The Doomsday Clock is an internationally recognized design that conveys how close we are to destroying our civilization with dangerous technologies of our own making. First and foremost among these are nuclear weapons, but the dangers include climate-changing technologies, emerging... Read More
Would de-alerting missiles and adopting nuclear no-first-use policies reduce the risk of accidental war? Sure. But because half-measures such as these wouldn't eliminate nuclear weapons, they would do little to constrain missile proliferation.
Probing the 2016 presidential candidates’ records on nuclear weapons makes for some interesting reading and could foretell US nuclear policies to come, yet the subject still deserves far more attention between now and November.
Lynn EdenRobert RosnerRod EwingLawrence M. KraussSivan KarthaThomas R. PickeringRaymond T. PierrehumbertRamamurti RajaramanJennifer SimsRichard C. J. SomervilleSharon SquassoniDavid Titley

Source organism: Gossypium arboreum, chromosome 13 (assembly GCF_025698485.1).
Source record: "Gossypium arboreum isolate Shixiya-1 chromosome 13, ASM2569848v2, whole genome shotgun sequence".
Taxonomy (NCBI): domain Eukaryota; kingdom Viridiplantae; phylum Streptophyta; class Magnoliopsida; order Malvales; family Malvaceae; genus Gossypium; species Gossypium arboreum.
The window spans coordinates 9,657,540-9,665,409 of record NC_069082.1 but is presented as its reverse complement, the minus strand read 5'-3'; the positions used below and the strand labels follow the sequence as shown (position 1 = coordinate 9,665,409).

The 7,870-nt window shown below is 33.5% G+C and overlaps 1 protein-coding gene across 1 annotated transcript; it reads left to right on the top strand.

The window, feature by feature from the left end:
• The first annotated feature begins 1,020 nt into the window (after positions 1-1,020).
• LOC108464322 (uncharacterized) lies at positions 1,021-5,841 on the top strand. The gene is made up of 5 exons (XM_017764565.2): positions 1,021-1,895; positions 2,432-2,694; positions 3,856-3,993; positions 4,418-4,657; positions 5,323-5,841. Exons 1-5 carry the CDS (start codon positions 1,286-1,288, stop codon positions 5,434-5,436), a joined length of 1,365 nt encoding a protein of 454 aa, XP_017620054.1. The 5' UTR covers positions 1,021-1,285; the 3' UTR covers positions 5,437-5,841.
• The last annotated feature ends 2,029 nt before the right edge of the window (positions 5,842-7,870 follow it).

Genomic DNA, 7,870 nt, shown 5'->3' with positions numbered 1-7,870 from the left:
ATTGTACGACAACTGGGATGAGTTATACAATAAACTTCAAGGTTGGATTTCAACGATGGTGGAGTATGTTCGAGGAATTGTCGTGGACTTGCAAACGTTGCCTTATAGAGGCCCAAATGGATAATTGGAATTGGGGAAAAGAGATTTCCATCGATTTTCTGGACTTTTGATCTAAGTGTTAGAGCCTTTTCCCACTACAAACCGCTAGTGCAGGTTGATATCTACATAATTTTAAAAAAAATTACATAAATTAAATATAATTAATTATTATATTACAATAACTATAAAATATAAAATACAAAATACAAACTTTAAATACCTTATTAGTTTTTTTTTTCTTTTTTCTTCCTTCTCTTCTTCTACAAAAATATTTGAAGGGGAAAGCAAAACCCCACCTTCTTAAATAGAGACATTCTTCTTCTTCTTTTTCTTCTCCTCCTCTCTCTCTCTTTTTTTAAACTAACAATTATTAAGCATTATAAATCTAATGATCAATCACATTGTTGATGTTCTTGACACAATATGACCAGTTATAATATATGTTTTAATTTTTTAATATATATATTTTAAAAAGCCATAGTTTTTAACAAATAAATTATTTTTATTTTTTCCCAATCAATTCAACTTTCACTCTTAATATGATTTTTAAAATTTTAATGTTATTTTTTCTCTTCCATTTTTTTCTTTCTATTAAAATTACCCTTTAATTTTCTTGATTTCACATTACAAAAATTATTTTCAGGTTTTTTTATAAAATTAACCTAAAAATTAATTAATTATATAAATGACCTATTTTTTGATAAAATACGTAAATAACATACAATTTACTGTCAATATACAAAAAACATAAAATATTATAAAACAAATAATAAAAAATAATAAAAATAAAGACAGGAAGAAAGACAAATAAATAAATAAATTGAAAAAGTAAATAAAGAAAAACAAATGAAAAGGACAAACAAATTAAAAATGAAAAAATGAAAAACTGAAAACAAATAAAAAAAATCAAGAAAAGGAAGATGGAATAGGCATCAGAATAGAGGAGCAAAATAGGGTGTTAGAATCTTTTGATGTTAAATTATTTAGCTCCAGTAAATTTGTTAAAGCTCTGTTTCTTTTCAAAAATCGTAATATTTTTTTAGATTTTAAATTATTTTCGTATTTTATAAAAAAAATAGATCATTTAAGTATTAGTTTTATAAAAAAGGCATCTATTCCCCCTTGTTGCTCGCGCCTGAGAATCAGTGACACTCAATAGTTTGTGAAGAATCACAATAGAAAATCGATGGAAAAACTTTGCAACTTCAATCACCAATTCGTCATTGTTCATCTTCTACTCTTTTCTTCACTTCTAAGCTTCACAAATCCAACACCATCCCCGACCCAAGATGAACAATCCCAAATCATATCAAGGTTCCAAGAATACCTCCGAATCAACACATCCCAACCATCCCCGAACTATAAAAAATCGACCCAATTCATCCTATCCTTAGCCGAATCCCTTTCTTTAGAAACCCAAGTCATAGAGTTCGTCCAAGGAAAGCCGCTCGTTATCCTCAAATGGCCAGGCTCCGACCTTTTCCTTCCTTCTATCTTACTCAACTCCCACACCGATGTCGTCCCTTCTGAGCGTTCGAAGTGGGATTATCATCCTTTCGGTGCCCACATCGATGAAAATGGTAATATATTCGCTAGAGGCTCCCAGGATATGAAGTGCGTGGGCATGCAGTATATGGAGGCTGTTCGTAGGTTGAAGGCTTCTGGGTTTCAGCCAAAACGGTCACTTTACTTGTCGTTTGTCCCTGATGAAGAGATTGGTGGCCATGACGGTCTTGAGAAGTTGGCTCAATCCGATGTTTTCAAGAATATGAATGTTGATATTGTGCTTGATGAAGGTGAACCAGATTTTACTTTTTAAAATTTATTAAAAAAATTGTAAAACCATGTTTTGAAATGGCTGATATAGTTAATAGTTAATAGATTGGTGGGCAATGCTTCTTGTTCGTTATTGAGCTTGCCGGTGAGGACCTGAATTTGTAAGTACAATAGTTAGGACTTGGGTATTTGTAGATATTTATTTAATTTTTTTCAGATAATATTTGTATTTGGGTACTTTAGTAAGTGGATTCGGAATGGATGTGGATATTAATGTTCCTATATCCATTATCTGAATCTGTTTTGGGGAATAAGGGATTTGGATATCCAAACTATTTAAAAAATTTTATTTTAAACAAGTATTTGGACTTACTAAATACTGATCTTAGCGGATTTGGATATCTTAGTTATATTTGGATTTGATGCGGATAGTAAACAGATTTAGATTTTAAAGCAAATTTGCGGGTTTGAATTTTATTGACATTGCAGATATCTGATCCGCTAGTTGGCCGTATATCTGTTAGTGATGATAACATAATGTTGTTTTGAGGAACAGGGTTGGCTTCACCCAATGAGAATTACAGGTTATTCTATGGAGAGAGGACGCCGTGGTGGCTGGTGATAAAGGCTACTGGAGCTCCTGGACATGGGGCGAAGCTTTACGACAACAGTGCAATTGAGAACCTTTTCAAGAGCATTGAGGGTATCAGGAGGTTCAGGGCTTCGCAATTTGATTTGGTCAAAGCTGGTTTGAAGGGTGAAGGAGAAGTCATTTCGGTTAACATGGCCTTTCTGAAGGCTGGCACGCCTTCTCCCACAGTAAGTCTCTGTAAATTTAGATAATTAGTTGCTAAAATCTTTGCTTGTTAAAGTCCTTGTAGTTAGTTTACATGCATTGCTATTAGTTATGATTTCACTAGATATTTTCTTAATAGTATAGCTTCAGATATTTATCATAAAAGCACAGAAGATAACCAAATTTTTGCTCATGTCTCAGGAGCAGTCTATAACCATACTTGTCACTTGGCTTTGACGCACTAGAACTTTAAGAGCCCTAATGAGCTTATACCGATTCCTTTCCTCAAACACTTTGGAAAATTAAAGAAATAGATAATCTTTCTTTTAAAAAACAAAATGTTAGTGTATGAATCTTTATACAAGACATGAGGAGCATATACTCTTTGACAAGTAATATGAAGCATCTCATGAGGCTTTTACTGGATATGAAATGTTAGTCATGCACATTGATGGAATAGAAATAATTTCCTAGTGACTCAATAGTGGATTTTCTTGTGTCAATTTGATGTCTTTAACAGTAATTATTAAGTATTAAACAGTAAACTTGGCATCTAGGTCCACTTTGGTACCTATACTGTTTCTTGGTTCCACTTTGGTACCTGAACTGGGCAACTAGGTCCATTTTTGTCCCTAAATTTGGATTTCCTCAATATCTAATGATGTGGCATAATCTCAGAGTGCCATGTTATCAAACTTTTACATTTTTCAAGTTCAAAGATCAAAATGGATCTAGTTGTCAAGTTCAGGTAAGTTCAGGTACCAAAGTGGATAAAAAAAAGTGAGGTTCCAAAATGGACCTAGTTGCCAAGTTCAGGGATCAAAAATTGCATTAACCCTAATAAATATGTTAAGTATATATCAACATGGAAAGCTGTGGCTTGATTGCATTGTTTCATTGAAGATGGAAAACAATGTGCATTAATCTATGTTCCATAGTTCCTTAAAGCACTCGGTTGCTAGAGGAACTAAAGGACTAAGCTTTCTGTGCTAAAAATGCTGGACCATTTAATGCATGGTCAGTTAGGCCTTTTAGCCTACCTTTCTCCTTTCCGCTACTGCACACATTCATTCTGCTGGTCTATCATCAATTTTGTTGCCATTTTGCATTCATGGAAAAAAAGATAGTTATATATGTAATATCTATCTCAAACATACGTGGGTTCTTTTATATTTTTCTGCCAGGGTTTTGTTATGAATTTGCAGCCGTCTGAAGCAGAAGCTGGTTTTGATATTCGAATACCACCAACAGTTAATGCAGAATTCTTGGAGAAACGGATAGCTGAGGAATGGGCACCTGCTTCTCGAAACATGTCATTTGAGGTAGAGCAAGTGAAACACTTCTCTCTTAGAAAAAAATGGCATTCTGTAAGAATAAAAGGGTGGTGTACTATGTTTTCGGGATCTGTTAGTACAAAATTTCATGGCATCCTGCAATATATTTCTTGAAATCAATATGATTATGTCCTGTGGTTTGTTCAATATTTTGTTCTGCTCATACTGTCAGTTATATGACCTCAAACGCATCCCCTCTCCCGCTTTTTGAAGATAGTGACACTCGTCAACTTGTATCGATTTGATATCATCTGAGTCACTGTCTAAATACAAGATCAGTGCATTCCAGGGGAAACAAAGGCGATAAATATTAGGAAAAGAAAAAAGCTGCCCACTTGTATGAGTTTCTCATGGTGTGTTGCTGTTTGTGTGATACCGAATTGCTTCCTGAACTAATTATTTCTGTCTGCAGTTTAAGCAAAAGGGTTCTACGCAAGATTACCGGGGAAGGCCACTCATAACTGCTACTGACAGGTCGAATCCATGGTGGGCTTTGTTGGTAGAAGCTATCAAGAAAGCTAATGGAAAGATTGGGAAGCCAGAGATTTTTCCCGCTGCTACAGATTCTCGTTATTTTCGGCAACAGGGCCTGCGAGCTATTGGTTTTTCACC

In keeping the hands of the Doomsday Clock at three minutes to midnight, the members of the Bulletin of the Atomic Scientists Science and Security Board mean to make a clear statement: The world situation remains highly threatening to humanity, and decisive action to reduce the danger posed by nuclear weapons and climate change is urgently required.
It’s time to forsake the mad theory of nuclear deterrence and develop a new psychology of nuclear survival, one that refuses to tolerate such catastrophic weapons or the self-destructive thinking that has kept them around.
The difference between past nonproliferation failures and the current Iran agreement is made clear by the record of nuclear diplomacy involving four countries that did not sign the NPT or withdrew from it: Israel, India, Pakistan, and North Korea.